Movies let us believe that condensation on your windows is the sign of a good time, but like most things we see in the movies it’s not a true reflection of reality.
In fact, if you’re getting condensation on your windows regularly then it could lead to the growth of mould and damp, which really is the opposite of a good time.
Fortunately for you, we’re writing the script on this one and giving you all the information you need to take a lead role on finding long-term solutions on removing condensation from your windows.
What causes condensation?
When moisture-packed warm air comes into contact with a chilly surface, it cools down quickly and releases water, which turns into liquid droplets known as condensation.
It’s most common in winter when you see water collect on windows, doors, walls and generally any unventilated spaces. You’ll also find it in rooms with high humidity, like your kitchen or bathroom.
Why do I get condensation on my windows?
Condensation is most common in winter because temperature will be lower outside, meaning that when you put on your heating to make the inside warmer areas such as your windows will collect droplets of water as the moisture in the warm air hits the cold surface.
Those droplets are what is known as “dew point”, which is where the moisture in the warm air merges with the cold on your window to create condensation.
Does condensation damage windows?
Realistically, condensation won’t damage your window. The biggest problem with condensation is that when it’s left to fester it will build as mould and can cause longer lasting damage around the window frame.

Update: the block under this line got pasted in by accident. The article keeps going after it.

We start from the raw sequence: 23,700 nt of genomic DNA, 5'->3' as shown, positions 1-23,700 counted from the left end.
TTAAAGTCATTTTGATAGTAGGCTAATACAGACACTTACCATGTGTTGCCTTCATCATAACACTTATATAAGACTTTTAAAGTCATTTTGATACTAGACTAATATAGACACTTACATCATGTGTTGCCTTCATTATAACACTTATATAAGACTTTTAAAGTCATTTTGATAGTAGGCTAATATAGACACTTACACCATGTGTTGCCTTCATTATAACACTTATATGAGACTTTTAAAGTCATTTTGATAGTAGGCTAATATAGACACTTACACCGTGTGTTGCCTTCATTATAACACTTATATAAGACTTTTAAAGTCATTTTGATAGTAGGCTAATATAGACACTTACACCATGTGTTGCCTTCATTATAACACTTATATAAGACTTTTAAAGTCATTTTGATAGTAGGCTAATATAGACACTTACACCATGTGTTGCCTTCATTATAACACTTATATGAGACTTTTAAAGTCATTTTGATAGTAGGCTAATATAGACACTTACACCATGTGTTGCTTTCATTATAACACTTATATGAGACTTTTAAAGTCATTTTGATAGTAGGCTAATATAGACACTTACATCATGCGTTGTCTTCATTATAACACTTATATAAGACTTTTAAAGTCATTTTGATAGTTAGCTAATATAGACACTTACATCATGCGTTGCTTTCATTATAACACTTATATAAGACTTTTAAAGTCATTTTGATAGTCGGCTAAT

Much like any mould that will build in your home, over time it can cause problems with breathing and other aspects of your physical health so it’s really something you should keep on top of.
You can buy various mould removing sprays and gels from your local hardware store. If you’re looking to remove mould from your home then you can take a look at our advice on how to get rid of mould.
Which windows are most susceptible to condensation?
There’s 4 common reasons that condensation is likely to appear on windows are:
- There is little or no ventilation
- There is a lot of humidity (such as in the bathroom or kitchen)
- Clothes are drying
- People are sleeping (the heat from respiration can cause condensation)
As we mentioned, this is likely to happen on any kind of window. However, you’ll find that condensation is most likely to affect single-glazed windows rather than double-glazed windows. This is because double glazing has a gap of air between the two panes of glass which work as a thermal barrier from the cosy inside to the cold outside.
Single glazing, as the name suggests, only has one pane of glass meaning it doesn’t have the same thermal barrier to protect it from the cold, which means condensation is more likely as it’s more susceptible to the colder weather.
How to stop condensation on windows overnight in 5 easy ways
As we’ve already touched on, the most effective way to help condensation is to manage the level of humidity and ventilation in your home. In this section we’ll point you in the direction of ways you can achieve this, along with some other handy tips to help improve condensation on your windows.